Q. Do we need to be having Crunch&Sip® breaks, have a Crunch&Sip® committee or a policy in place to register for the program?
A. No. Registration is the first step towards participating in Crunch&Sip®. By registering with Healthy Kids you can receive resources and support to help your school begin fruit and veg breaks, form a committee or write a policy.
Q. How much does it cost to register for Crunch&Sip®?
A. Crunch&Sip® is a FREE program, with all resources provided. However, if schools decide to provide their students with fruit and vegetables for the Crunch&Sip® break, they are responsible for meeting any associated cost of the produce.
Q. Only a couple of classes in my school want to participate in Crunch&Sip®. Can we still register?
A. Definitely! A good way to encourage other classes to participate in Crunch&Sip® is to set a good example. Never underestimate peer group pressure and “pester power”! If students in classes not doing Crunch&Sip® realise how much your class enjoys their break, they are likely to pester their teachers to participate.
There is information available, such as brochures that may help you persuade fellow teachers. They can be downloaded from the Additional Resources page.
Q. Students at my school do not have access to good quality, affordable fruit and vegetables. Can we still participate in Crunch&Sip®?
A. There are several solutions to this problem. Try the following:
- Approach the P&C Committee to see if they can provide funding to buy fruit and vegetables for the Crunch&Sip® break
- Unsweetened canned or preserved fruit in juice is a great option. Small tubs are perfectly sized for a Crunch&Sip® break, or you can buy large tins and divide it across the week.
- Dried fruit (in small amounts). Small boxes of sultanas, dried apricot or apple are readily available. Make sure students wash down their dried fruit with lots of water, as dried fruit can cling to the teeth and encourage tooth decay.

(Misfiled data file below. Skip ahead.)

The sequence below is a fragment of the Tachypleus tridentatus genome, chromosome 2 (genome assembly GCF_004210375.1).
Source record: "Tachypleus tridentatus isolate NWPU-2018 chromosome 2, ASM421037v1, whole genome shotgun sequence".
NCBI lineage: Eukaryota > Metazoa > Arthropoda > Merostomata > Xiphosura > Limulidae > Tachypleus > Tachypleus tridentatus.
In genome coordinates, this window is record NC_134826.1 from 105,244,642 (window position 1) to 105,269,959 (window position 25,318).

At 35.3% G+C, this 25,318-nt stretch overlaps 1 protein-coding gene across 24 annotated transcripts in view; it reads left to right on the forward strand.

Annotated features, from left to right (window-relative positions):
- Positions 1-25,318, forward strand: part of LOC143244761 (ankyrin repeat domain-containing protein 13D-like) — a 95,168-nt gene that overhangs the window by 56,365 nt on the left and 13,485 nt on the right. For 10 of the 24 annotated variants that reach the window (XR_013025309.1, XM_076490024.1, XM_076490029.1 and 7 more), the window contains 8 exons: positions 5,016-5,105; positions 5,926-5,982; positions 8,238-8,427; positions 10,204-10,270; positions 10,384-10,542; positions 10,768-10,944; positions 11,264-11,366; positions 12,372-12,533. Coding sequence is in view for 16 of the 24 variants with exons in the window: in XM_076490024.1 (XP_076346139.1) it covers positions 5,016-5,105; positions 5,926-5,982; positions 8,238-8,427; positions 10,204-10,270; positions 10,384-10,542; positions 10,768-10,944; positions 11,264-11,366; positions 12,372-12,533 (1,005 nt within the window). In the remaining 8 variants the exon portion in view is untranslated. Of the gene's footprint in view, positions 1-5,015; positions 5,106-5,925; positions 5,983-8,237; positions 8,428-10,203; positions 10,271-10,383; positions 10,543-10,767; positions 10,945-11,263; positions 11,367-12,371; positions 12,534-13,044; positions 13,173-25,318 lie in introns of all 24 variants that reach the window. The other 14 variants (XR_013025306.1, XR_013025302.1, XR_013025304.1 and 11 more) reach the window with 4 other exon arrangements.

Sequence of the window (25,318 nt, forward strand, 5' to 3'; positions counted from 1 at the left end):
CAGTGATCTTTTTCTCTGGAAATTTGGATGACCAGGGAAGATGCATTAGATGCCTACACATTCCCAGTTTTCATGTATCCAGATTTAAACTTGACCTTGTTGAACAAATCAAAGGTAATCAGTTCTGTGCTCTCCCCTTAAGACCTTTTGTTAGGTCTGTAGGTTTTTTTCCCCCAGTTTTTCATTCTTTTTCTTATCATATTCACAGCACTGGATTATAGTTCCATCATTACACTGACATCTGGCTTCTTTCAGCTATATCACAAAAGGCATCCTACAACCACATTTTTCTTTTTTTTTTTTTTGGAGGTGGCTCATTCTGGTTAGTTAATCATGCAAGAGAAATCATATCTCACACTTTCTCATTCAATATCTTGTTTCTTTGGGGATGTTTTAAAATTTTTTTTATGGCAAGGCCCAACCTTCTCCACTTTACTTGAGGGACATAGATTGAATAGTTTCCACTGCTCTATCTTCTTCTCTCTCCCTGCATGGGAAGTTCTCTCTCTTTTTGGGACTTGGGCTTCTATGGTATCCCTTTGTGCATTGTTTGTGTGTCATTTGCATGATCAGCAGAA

- Seek donations or cost price bulk fruit and vegetables from local grocers, growers or wholesalers. If your community has a large supermarket, approach them to see if they offer community grants to purchase fruit and vegetables or a donation of fresh fruit or vegetables or canned fruit.
Q. What can I do when there are students who don’t bring fruit or vegetables for Crunch&Sip® break?
A. If students are not bringing fruit or vegetables because they forget, try reminding them every afternoon before they leave. Include articles and snippets in newsletters or send a letter home to parents.
- Share fruit and vegetables in the classroom. Some schools chop up all the fruit and vegetables brought in for Crunch&Sip® and allow each student to have a few pieces each. This has the added benefit of allowing students to try new fruits and vegetables.
- Your school canteen could open before school to sell fruit and vegetables to students at a reduced price.
- Your school could purchase a small amount of fruit and vegetables to provide to students who don’t bring any.
- Start a school vegetable garden or plant fruit trees to provide fruit and vegetables. This has the added benefits of teaching students where fruit and vegetables come from, and can link with environmental education and/or science lessons.
Q. Is there any funding available or grants we can apply for to help us begin Crunch&Sip®?
A. Many large supermarkets, financial institutions and other retailers offer community funding to cover programs in schools. Some fruit and vegetable retailers or wholesalers may also provide donations to schools.
In addition, there are several sources of funding (including some local councils and waste collection companies) that offer environmental grants that can be used to establish vegetable gardens or fruit orchards in schools.
Schools should try contacting organisations in their area, or search the internet for sources of funding in their area. A handy website for this purpose has been set up by the NSW Government, and can be found here.
Some Area Health Services offer start-up grants for school health or nutrition programs periodically. Contact your local Health Promotion, Nutrition or Community Health Department for information specific to your area.
Q. My school wants to provide drink bottles for students. What do I need to consider before doing this?
A. The NSW Centre for Oral Health Strategy (COHS) recommends that drink bottles for children should not be a pop top style, as children often open them with their teeth. COHS recommends that bottles should have a screw or twist top that cannot be opened with the teeth.
Also, you may want to consider having clear bottles, so that you can see if there’s something other than water in them. Remember, plain water is the only drink allowed for Crunch&Sip®.
It's the end of the year! Have you got everything in order to start next year off on the right foot? Here's a checklist you can use. Enjoy the holidays!